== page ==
TintaTour To Date

Bonjour!

We have had a whirlwind week! It’s a reminder for those of us that have toured before that no two audiences or schools are alike, and that uniqueness keeps us continually on our toes. Although we’ve got a lot to catch up on in this blog, il faut que nous partageons nos experiences à chaque école qu’on a visité.

We started our tour at Pugwash District High School last Thursday and it was the perfect way to begin our tour. We walked in to see pictures of the scenes and characters drawn by students and posted in their gymnasium. There was a drawing of La Figure de Proue reinterpreted as a horse head on Le Patineur, and many other cool and imaginative art works that anticipated our show. It was amazing to see that the students and teachers had engaged with our story so much before we actors ever arrived — we felt so welcome at Pugwash, and this energized us to perform the first show fearlessly AND to have a great workshop afterwards. Superfantasmagorique!

Next up, we went to Milford, NS to the Riverside Education Centre. This was our first two show day and we performed in a cafetorium. One highlight of our experience in Milford was the  audiences’ responses to the way we would freeze in mid-action during school bells, of which there were at least three over the two shows. Every time we “came back to life” after a bell or announcement finished, we could hear their murmurs and laughter but also their increased attention to what we were doing. I guess it doesn’t seem very impressive to us because it’s just what we do. Yet for our audiences, it’s unexpected and gives them a glimpse of how theatre can adapt to life, which makes it so delightful.

After Milford, we had a weekend before our next show at Lauren’s former school, Mirimichi Valley High School. A past Tintamarrienne, Allison, met up with us there and stayed to watch the show. Once a Tintamarrien(ne), always a Tintamarrien(ne)! It was our first New Brunswick show and a great way to start off our week. In the afternoon, we had a show at Bonar Law Memorial School in Rexton, NB. On our way to the show, we passed many anti-fracking signs, premonitions of our Rexton audience’s engagement with the environmental issues discussed in the play. This was a show that went exceptionally well, and it was the engaged and supportive audience that really helped us go to that next level in our performance. Rexton showed us that this tour is not only important to us, but that it also makes an impact on the students at the schools we go to. It was sort of a magical show and it started us off on a streak of amazing performances.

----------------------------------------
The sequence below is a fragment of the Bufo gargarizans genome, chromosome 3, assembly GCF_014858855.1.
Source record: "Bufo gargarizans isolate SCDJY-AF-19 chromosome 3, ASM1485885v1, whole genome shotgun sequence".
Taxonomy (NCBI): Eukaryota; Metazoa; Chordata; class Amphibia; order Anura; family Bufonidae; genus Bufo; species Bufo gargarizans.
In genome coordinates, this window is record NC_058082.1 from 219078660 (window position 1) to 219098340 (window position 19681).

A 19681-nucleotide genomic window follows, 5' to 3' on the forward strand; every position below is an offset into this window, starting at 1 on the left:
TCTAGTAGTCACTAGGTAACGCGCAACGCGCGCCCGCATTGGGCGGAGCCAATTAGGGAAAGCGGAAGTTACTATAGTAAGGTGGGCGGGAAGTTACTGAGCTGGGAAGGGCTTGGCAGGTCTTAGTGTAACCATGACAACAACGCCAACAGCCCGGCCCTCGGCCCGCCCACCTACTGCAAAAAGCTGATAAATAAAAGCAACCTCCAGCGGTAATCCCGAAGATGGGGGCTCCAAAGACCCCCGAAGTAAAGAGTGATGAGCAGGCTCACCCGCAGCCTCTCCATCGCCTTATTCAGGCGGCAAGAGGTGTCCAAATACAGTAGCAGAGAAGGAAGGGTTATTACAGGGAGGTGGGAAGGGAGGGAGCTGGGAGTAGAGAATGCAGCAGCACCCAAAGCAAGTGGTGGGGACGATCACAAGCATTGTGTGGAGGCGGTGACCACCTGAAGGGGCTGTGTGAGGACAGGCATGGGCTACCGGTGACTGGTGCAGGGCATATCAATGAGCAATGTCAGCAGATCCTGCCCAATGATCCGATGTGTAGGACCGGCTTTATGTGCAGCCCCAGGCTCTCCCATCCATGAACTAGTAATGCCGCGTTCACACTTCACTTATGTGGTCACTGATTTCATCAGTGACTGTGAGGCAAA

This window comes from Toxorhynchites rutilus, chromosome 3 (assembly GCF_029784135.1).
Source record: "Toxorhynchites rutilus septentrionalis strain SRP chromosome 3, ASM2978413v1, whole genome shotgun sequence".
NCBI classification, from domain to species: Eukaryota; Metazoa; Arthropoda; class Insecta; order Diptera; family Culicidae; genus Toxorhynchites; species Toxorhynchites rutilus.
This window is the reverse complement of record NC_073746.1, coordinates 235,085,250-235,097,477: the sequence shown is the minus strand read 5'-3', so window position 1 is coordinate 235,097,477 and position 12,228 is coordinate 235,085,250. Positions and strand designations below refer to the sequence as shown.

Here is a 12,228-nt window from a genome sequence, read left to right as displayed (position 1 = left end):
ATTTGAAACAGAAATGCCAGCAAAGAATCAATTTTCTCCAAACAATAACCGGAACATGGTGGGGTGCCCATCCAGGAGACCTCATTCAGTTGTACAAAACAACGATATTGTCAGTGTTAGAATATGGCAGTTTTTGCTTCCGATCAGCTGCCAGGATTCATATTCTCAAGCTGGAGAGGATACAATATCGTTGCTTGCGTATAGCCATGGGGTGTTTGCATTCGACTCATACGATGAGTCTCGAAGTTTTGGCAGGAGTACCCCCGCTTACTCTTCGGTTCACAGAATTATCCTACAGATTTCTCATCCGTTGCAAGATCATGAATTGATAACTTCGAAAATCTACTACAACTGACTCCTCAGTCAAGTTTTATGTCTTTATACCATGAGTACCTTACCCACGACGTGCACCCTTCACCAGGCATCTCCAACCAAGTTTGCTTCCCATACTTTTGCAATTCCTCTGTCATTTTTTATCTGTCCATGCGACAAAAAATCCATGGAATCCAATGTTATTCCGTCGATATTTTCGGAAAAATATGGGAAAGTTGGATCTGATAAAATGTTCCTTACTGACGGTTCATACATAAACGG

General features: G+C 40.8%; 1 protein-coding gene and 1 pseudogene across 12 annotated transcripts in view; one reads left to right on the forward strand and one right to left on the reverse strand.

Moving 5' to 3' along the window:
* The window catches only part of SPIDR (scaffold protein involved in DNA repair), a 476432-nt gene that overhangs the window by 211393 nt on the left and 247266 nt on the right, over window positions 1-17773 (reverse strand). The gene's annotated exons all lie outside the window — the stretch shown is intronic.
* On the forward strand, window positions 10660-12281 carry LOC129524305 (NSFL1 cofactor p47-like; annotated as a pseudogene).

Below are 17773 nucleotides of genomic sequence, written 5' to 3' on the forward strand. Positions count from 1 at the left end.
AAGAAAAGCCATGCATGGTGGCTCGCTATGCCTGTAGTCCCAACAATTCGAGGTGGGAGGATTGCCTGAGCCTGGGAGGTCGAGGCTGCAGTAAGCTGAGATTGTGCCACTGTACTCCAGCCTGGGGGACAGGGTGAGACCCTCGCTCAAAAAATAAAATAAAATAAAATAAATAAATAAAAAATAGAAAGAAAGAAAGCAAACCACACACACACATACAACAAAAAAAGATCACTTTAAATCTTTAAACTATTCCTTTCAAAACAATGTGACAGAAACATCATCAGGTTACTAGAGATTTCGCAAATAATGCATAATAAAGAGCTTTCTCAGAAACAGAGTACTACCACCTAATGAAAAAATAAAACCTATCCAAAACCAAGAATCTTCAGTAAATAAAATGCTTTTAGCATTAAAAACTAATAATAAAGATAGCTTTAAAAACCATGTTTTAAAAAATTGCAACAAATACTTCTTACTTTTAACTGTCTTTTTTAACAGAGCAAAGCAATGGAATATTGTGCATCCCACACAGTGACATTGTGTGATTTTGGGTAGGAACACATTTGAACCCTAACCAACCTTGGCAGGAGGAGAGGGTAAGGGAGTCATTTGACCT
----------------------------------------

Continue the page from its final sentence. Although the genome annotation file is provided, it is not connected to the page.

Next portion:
Tuesday’s show was another special performance. We went to the only school that is new to the Tinta-tour, Central New Brunswick Academy. It was a long, long drive and on our way there we passed by a lot of the flooded areas of New Brunswick that get discussed in Villages. The audience was very welcoming and open to what we had to say, and the discussion period afterwards was full of interesting questions. On our drive returning to Sackville, we had the opportunity to pass by the covered bridge that floated down the Canaan River a month ago. Yet another real world resonance with the content of our play.

On Wednesday, we had the opportunity to visit Harmony Heights Elementary School in Salmon River, NS. It was our first performance for elementary school students, and we adapted the show accordingly, softening some of the tension between characters and playing up some of the humour. The audience’s energy was very positive, and we were approached afterwards by two students representing the school news broadcast, Harmony Happenings. We posed for photos, as well a video of our gumboat dance routine. We were flattered!

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As we are writing, David and Cate are on CHMA 106.9, doing a special show called Tinta-Hour. Since this has already become a very lengthy blog post, we will be sharing our adventures in Oxford, Sackville and Moncton, as well as Springhill (where we are performing tomorrow!) in our next post.

À plus tard,

Doris, Monique et Figure de Proue.

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